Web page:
The CATT Trial began recruiting patients in January 2008. It has two primary purposes:
- Compare the safety and efficiency of Lucentis and Avastin
- Determine whether or not as-needed dosing can produce a visual result that is as robust as what has previously been demonstrated with fixed dosing
The results of the second year of the Comparison of Age-related macular degeneration Treatment Trials (CATT) indicate that bevacizumab (Avastin®) is equivalent to ranibizumab (Lucentis®) in the treatment of wet age-related macular degeneration through two years when using similar dosing regimes. The two-year CATT results confirm that both Avastin and Lucentis are safe and effective therapies for wet age-related macular degeneration. Beyond the clinical findings of the study, the cost differences between treatments may have implications for both patients and physicians. One dose of Lucentis costs approximately $2,000 while Avastin cost about $50 per dose. Both drugs are manufactured by GeneTech.
The study chairman is David F. Martin, M. D., at Emory University.
Gene RPE65 replacement therapy in Leber Congenital Amaurosis (LCA) is in clinical trials.
For more information, contact:
Dr. John Guy, M. D.
University of Florida, Department of Ophthalmology
P.O. Box 100284
Gainsville, FL 32610-0284
Investigational Therapies For Dry Age Related Macular Degeneration
Support for a paradigm that links aberrant complement activation with AMD was revealed in studies associating AMD with three genes, including factor H. Collectively, the three gene variations account for nearly 75% of all AMD cases in European and North American populations. The unanswered question is whether inhibiting complement so late in the disease process will alter disease progression or vision loss.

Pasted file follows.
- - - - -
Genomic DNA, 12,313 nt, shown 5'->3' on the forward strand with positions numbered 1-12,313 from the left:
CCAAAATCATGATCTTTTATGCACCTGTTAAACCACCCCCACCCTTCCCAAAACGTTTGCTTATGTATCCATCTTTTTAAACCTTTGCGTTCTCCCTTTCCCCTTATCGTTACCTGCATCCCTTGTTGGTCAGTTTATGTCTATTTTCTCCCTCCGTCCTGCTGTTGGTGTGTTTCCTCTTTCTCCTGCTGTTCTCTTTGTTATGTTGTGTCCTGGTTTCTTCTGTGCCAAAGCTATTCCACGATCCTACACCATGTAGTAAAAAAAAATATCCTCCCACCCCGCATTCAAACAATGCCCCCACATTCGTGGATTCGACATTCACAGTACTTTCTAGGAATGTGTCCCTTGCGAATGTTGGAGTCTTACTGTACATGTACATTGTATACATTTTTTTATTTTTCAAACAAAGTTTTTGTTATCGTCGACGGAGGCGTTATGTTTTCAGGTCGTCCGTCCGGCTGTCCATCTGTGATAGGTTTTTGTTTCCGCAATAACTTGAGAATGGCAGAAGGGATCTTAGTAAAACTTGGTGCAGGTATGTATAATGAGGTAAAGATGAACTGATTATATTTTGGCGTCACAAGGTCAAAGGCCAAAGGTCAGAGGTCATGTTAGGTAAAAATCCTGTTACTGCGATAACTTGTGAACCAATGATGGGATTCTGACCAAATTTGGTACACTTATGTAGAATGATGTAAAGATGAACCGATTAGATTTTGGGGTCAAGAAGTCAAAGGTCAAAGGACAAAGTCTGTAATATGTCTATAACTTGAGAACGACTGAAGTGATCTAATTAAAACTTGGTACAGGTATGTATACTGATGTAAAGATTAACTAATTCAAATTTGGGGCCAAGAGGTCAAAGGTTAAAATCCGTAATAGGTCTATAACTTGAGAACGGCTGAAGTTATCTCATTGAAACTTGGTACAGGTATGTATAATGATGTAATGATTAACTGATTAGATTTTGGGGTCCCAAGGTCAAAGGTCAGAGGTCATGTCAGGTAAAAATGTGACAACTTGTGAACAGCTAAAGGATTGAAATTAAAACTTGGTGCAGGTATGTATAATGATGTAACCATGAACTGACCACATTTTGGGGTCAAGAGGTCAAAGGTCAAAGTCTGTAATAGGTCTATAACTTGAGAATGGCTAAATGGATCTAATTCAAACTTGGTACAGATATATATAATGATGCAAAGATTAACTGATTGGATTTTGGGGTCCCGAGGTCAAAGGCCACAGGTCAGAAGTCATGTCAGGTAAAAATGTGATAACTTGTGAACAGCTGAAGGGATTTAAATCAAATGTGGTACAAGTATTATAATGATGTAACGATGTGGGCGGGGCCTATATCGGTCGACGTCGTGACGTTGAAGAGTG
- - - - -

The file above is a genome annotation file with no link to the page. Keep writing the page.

This agent halts accumulation of lipofuscin and toxic vitamin A metabolites. A two-year, phase 2 dose-ranging trial by Sirion is under way.
The National Eye Institute (NEI) is adding lutein and zeaxanthin to the Age Related Eye Disease Study (AREDS) formulation and is testing it in patients.
Ciliary Neurotrophic Factor (CNTF)
The company Neurotech is testing an implantable drug delivery system releasing the growth factor CNTF into the eye over time.
The company Potentia Pharmaceuticals is testing this complement inhibitor, which may block inflammation and angiogenic factors seen in age related macular degeneration (ARMD).
The company Othera and NEI are testing this agent, which may protect retinal pigment epithelium (RPE) cells and photoreceptors from oxidative damage and angiogenesis stimulated by vascular endothelial growth factor (VEGF).
An ongoing study to test the drug Copaxone, which is used in treating multiple sclerosis, is being evaluated for its use in preventing progression of dry to the wet form of age related macular degeneration (ARMD).
Complement Inhibition with Eculizumab
Information: (305) 326-6148
Information: (865) 483-6399
Sirolimus to Treat Geographic Atrophy
Information: (800) 411-1222
Topical Treatment with AL-830913
RN6G to Treat Dry Age-related Macular Degeneration
Information: (800) 718-1021
Fluocinolone Acentonide Intravitreal Inserts in Geographic Atrophy
ACU-02 0for Dry Age-related Macular Degeneration